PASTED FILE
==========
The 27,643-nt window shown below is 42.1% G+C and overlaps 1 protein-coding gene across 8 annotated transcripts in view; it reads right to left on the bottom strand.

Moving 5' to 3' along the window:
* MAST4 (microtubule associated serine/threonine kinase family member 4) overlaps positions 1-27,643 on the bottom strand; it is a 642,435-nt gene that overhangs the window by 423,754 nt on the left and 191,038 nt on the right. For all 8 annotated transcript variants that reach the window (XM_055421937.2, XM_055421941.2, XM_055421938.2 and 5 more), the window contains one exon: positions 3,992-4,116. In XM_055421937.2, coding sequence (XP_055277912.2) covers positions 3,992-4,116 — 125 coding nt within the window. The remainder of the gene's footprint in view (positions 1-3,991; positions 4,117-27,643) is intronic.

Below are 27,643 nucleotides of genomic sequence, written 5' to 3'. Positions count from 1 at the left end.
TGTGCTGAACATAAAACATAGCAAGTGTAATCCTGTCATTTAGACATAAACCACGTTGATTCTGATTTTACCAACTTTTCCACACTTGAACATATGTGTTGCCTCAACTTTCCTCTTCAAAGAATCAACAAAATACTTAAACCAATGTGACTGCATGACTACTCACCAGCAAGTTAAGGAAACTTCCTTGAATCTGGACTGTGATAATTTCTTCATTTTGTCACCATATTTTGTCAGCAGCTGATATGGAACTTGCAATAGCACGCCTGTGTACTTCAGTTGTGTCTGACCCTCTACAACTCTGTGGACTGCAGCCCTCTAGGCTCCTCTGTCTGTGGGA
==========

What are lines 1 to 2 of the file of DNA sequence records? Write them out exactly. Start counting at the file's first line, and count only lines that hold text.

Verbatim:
The 27,643-nt window shown below is 42.1% G+C and overlaps 1 protein-coding gene across 8 annotated transcripts in view; it reads right to left on the bottom strand.

Moving 5' to 3' along the window: